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Study Guide for Exam 2

by: Monica Weisenbach

Study Guide for Exam 2 BIO110

Marketplace > University of Massachusetts > Biology > BIO110 > Study Guide for Exam 2
Monica Weisenbach
GPA 3.819
Introductory Biology for Science Majors
Christiane Healey

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About this Document

This is a study guide from the second part of the course. It covers everything from the lectures since the last exam, and a little from the discussions. Good luck!
Introductory Biology for Science Majors
Christiane Healey
Study Guide
UMass, Umass Amherst, Biology, 110, Healey
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This 8 page Study Guide was uploaded by Monica Weisenbach on Saturday March 28, 2015. The Study Guide belongs to BIO110 at University of Massachusetts taught by Christiane Healey in Spring2015. Since its upload, it has received 170 views. For similar materials see Introductory Biology for Science Majors in Biology at University of Massachusetts.


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Date Created: 03/28/15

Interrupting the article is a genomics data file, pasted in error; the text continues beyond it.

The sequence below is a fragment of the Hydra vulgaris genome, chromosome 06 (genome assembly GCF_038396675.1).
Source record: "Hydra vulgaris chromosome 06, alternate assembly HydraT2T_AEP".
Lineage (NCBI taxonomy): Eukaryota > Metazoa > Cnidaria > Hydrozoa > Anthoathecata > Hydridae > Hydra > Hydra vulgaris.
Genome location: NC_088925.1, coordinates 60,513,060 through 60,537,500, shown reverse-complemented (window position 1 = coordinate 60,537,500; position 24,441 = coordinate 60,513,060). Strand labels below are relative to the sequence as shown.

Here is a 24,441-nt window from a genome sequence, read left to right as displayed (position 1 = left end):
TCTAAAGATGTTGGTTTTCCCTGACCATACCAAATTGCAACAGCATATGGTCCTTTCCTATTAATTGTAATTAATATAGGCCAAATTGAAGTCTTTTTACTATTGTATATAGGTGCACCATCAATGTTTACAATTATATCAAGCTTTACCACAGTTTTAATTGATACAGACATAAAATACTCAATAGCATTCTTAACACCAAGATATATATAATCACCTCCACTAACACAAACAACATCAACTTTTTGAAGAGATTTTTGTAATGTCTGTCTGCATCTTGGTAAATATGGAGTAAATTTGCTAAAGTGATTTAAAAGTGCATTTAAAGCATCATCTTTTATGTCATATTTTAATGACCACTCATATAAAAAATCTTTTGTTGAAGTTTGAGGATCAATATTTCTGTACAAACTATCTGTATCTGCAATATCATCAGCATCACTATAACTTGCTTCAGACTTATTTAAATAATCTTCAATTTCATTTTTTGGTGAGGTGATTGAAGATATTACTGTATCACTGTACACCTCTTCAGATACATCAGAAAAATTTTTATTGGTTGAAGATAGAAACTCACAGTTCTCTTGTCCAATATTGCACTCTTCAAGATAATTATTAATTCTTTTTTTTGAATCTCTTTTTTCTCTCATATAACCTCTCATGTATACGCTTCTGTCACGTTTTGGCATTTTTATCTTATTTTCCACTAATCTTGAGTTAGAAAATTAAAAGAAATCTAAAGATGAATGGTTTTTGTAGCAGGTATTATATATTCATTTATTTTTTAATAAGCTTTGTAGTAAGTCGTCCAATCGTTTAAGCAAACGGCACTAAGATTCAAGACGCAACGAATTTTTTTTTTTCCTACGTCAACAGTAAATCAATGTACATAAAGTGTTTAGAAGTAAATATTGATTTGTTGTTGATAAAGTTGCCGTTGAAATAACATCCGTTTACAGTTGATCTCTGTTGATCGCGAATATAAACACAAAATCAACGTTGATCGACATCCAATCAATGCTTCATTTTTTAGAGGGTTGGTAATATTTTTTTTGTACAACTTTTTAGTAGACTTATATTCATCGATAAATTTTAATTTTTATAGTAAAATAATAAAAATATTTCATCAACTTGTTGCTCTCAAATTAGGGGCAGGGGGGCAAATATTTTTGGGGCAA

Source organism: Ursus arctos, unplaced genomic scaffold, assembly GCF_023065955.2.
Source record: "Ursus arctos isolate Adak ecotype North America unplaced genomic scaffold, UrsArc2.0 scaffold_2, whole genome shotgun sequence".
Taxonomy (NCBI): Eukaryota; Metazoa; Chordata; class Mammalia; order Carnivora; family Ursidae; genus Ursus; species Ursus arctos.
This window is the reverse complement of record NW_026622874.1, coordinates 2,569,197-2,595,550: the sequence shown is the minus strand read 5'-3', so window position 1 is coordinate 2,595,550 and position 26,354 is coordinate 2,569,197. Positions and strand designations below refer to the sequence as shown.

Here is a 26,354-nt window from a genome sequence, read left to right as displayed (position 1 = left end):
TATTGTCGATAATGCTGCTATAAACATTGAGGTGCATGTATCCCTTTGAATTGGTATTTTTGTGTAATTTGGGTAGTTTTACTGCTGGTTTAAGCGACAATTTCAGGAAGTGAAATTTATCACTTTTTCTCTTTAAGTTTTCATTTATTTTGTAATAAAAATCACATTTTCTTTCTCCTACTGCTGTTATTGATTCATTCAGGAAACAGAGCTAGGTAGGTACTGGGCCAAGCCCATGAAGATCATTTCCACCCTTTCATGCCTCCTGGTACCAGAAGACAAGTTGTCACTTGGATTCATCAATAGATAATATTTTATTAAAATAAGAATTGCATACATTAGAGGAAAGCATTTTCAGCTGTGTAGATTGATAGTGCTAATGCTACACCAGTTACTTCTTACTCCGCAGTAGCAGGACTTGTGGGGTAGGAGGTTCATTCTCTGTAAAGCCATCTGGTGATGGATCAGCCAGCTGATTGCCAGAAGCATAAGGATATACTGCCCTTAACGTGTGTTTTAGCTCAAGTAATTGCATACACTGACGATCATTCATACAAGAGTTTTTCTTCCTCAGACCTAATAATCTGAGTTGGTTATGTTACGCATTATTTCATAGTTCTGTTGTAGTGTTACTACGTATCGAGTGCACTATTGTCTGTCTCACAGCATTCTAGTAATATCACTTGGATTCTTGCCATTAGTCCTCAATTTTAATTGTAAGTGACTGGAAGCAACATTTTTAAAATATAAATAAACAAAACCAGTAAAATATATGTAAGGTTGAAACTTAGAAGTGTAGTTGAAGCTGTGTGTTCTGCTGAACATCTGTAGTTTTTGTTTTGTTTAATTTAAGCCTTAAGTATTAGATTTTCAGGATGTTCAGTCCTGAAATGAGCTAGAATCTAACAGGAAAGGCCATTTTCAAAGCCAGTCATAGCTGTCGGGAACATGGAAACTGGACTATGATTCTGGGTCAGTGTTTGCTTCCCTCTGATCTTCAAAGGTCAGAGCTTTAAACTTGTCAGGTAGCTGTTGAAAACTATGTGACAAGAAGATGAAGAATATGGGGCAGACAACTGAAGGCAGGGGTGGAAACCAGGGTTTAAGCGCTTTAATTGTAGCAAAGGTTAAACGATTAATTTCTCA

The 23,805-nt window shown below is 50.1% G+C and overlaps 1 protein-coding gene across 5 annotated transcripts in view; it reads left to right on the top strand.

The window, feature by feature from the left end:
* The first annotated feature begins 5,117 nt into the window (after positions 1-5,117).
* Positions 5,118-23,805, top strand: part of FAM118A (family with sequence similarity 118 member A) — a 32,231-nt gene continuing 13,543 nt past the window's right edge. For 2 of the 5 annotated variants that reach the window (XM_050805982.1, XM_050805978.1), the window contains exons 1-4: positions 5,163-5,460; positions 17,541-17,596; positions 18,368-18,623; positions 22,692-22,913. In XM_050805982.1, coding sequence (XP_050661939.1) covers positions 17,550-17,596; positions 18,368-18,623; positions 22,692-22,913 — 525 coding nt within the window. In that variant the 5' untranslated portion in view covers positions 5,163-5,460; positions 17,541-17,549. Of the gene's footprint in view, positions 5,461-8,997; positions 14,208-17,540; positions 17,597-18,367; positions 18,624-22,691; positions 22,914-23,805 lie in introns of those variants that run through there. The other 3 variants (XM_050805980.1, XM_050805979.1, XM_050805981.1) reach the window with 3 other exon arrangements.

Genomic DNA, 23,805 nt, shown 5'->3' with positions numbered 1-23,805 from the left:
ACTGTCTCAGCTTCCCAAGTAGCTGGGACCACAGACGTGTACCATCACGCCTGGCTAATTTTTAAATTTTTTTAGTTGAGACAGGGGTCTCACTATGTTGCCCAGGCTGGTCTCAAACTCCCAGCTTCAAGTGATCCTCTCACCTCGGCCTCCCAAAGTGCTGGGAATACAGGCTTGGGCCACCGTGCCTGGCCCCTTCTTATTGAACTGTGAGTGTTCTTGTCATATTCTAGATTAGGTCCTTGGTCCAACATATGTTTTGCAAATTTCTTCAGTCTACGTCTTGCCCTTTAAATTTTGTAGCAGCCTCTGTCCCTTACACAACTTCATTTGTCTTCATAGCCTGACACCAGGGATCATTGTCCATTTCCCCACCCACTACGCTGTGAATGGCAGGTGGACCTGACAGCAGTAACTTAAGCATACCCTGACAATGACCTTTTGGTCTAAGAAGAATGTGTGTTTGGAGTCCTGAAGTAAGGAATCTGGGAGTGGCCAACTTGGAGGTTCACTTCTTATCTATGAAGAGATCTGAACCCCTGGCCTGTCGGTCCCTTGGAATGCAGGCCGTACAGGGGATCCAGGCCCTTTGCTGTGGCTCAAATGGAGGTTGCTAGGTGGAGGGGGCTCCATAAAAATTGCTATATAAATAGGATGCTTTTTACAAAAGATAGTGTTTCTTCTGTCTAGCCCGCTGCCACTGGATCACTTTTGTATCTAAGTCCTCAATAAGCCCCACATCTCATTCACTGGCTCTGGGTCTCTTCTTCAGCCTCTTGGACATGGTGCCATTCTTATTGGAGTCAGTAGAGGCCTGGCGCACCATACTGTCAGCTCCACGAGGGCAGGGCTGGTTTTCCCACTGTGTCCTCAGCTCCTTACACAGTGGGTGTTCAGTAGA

Study Guide for Exam 2 DNA Forensics DNA can be used to place people onat crime scenes DNA evidence is not conclusive on its own it must be combined with other evidence Karyotype a layout of the chromosomes m versionsvariants of the genes your genotype Homozygous two of the same variants AA or aa Heterozygous two different variants Aa Some traits are dominant need only one variant to be expressed while others are recessive need two of the same variant to be expressed Codependent traits alleles aren t always as neat as dominantrecessive think sicklecell anemia where AA is 100 sicklecell aa is 100 normal while Aa is 50 of both 1M AA AA Gel Electrophoresis a way to get the portrait of a DNA evidence DNA is negativelycharged and it is pulled through the gel by a positive charge at one end separating into size number of base pairs Shorter DNA strands have a higher proportional negative charge so go further bel DNA f quot hue z 00quotquot o 0W Recombinant DNA Restriction enzymes are enzymes that snip DNA at certain sequences They can be used to cut out genes of interest Restriction enzymes create a sticky end or overhang S c 39AAT39rcT l 3 CTTAA C9 5 I 539 6 AATTC 3 3 CTTAAW waxamount DNA snipped by the same restriction enzyme can be matched up DNA ligase can be used to stitch the pieces together even if the pieces are from different organisms An example of this is how the insulin gene can be inserted into bacteria plasmids which then produce insulin Epigenetics Epigenome the record of the chemical modifications to DNA and it s expression potential Epigenetics the study of the transcriptional potentialgene expression of the genome rather than alterations of the gene itself Epigenetics is what tells cells which all have the same DNA what to express and what type of cell to turn into Epigenetic Modifications chemical groups attached to patches of DNA that change its expression Gene Therapy Gene Therapy the procedure of introducing a functional gene into someone who carries a faulty version Viruses are used to get the gene into the correct cells Viruses are useful for this because viruses have to hijack a cell to do anything Viruses are also very specific on which cells they infect so the genes can be put into the targeted area What happens typically is that 1 An RNA version of a normal human virus is inserted into a harmless RNA virus 2 The targeted cells are removed and are injected with the virus so the viral DNA can get to the cells chromosomes 3 The engineered cells are injected back into the person Less typically the modified virus can just be injected into the person although this is less precise and more likely to go awry Dangers of gene therapy If the virus inserts in the wrong spot protein synthesis could be messed up Cancer risk could be heightened down the road Jesse Gelsinger died in a human trial for gene therapy in 1999 because of a reaction to the vector virus which prompted the slowdown of trials Stem Cells Stem cells unique cells that can selfrenew for an organism s life that are capable of reproducing without changing developmental potential What do stem cells do They are unspecialized capable of becoming any cell Development growing organs the body Tissue homeostasis replacing cells in the body as they die Tissue repair after injury There are 3 types of stem cell cell reproduction Symmetric Asymmetric Selfrenewal Selfrenewal O C O f C bllr cc Symmetric g Differentiation ccii Why do stem cells reproduce less often It s because reproducing less lessens the chance of copying errors Their differentiated daughter cells reproduce to create more and more cells of that type There are 3 levels of stem cell ability Totipotent capable of becoming any cell in the body and supporting tissues Pluripotent capable of becoming any cell in the body Multipotent capable of becoming any cell of a certain tissueorgan very limited potentiality Types of stem cells Embryonic Stem Cells ESCs pluripotent extracted during the first week from discarded IVF embryos Adult Stem Cells multipotent are found rarely in areas of the body Induced Pluripotent Stem Cells iPSCs differentiated cells turned back into stem cells with methods that trigger the pathwayscell types to revert the cell back to its early stages A Japanese team was the first to narrow down which triggers were the important ones working on mouse cells ESCs are still the gold standard because iPSCs are not completely reprogrammed There are subtle yet important differences between ESCs and iPSCs Knowing exactly what the cell will do is very important because an iPSC reverting back to a skin cell in the brain would be very bad Teratomas are very weird tumors made of different types of tissue it s a possible outcome of injecting ESCsiPSCs into a person or other abnormal stem cell behavior during the early stages of life Evolution Evolution is a scientific theory explaining how present organisms changed over the years and why the changes happened also the change in relative frequency of alleles in a population Darwin s finches The finches had diversified into types of finches with different sized beaks These beaks were adept at eating different types of seeds One time there was a drought and famine which eliminated the seeds that the thinbeaked finches ate The next year the average beak size of the adult birds and chicks was higher than in the years before the famine Evolution in action All organisms are descended from a common ancestor and have changed through natural selection principally with some other selections in plays as well Individuals develop but do not evolve only populations evolve What are the mechanisms of evolutionary change Mufations highly significant for an individual less so for a population Mutations are too infrequent to spread easily and unlikely to change one allele into another Genetic Flow the movement of individuals between populations adding or subtracting alleles from the population Most populations are not completely separated allowing for immigration and emigration Genetic Drift random chance causing a shift in the frequency of alleles Natural Selection environmental pressure favoring one allele over another Environmental pressures include temperature predators food supply shelter rainfall or mates sexual selection Fitness lifetime reproductive success The more an organism procreates the more its genes will be passed on Beneficial alleles are passed on by improved aness Adaptation a trait that enhances an organisms ability to survive versus those that don t have those traits There must be phenotypic variation but the trait must be heritable It is possible in a way to have natural selection without evolution Whether or not a type of water bug has spines depends on the predators in the area The spines are not heritable but a population may end up 100 spined due to predation Genetic Bottleneck Genetic bottlenecks occur when something happens and many individuals of a population are wiped out This removes many alleles and a lot of the variation from the population This harms the population as more genetic variation leads to more ability to adapt to changing environmental conditions Speciation Speciation the splitting of a species into two daughter species This occurs when gene flow is interrupted for long enough for the two populations organisms to evolve enough to be incompatible Species the definition depends Biological species concept two organisms populations that cannot interbreed Morphological species concept differentiating species based on skeletal differences in use for organisms like dinosaurs Phylogenetic species concept using genetic evidence to create evolutionary relation charts between organismspopulations The boundary between closelyrelated species is not always very clear Subspecies different populations that can likely interbreed but are geographically distinctdistant also used when biologists don t have enough knowledge to say two organisms are different species Hybrids some different species interbreed very rarely but not enough to be considered the same species Fling species a series in which connected populations can interbreed with the ones nearest to them but populations on either end of the ring cannot interbreed Allopatric Speciation geographic features like mountains or the Grand Canyon can separate populations for enough time to create two species Allopatric living in different geographic areas Sympatric living in the same geographic area Examples of Speciation Horses and donkeys are separate species despite the presence of mules because mules are sterile Grizzly bears and polar bears are considered separate species because of geographic habits and barriers although they are capable of interbreeding The two species were once separated by the last ice age but their habitat ranges may be starting to overlap again Dogs are breeds of the same species Even with physical size differences preventing copulation the two breeds can likely be interbred Miscellaneous The Supreme Court allowed the patenting of GMOs and artificial sequences The BRCA gene was once patented but has not held up Functioning labgrown kidneys have been transplanted into rats Organs can be stripped of everything but the connective tissue and seeded with new cells It s in the early stages but it could greatly reduce the waittime for donor organs Lactose Tolerance Approximately 23 of the world can t digest lactose after early childhood There are a few different variations in the area of the genome that controls the expression of the gene that produces lactase that lead to being able to digest lactose later on in life These variations popped up in regions that depended on cows Reasons include milk being cleaner than the water milk being a nutritious food in a famine those who couldn t digest it would be weakened or killed